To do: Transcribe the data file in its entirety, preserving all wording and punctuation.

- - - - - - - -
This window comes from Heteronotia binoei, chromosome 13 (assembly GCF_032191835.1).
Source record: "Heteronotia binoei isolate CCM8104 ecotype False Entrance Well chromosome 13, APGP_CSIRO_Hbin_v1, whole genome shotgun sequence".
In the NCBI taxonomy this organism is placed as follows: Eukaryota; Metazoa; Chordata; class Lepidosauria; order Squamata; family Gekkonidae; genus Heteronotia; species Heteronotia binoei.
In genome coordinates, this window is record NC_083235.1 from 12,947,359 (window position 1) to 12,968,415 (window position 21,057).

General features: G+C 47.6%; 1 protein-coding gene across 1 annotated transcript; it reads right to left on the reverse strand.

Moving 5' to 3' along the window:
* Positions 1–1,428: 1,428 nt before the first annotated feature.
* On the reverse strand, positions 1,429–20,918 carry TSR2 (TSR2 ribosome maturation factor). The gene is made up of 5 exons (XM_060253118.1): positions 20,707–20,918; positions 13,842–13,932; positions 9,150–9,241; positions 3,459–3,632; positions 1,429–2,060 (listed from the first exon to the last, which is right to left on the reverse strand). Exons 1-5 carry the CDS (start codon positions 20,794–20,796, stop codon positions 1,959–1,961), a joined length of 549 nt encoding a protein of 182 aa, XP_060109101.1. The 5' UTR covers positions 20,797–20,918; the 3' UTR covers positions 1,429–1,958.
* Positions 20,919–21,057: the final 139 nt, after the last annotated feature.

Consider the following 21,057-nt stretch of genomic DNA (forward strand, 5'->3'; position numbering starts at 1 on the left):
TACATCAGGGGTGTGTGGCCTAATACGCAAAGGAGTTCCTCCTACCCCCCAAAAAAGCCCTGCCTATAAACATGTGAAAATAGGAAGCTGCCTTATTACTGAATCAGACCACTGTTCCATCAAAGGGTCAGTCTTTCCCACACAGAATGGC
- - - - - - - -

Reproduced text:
This window comes from Heteronotia binoei, chromosome 13 (assembly GCF_032191835.1).
Source record: "Heteronotia binoei isolate CCM8104 ecotype False Entrance Well chromosome 13, APGP_CSIRO_Hbin_v1, whole genome shotgun sequence".
In the NCBI taxonomy this organism is placed as follows: Eukaryota; Metazoa; Chordata; class Lepidosauria; order Squamata; family Gekkonidae; genus Heteronotia; species Heteronotia binoei.
In genome coordinates, this window is record NC_083235.1 from 12,947,359 (window position 1) to 12,968,415 (window position 21,057).

General features: G+C 47.6%; 1 protein-coding gene across 1 annotated transcript; it reads right to left on the reverse strand.

Moving 5' to 3' along the window:
* Positions 1–1,428: 1,428 nt before the first annotated feature.
* On the reverse strand, positions 1,429–20,918 carry TSR2 (TSR2 ribosome maturation factor). The gene is made up of 5 exons (XM_060253118.1): positions 20,707–20,918; positions 13,842–13,932; positions 9,150–9,241; positions 3,459–3,632; positions 1,429–2,060 (listed from the first exon to the last, which is right to left on the reverse strand). Exons 1-5 carry the CDS (start codon positions 20,794–20,796, stop codon positions 1,959–1,961), a joined length of 549 nt encoding a protein of 182 aa, XP_060109101.1. The 5' UTR covers positions 20,797–20,918; the 3' UTR covers positions 1,429–1,958.
* Positions 20,919–21,057: the final 139 nt, after the last annotated feature.

Consider the following 21,057-nt stretch of genomic DNA (forward strand, 5'->3'; position numbering starts at 1 on the left):
TACATCAGGGGTGTGTGGCCTAATACGCAAAGGAGTTCCTCCTACCCCCCAAAAAAGCCCTGCCTATAAACATGTGAAAATAGGAAGCTGCCTTATTACTGAATCAGACCACTGTTCCATCAAAGGGTCAGTCTTTCCCACACAGAATGGC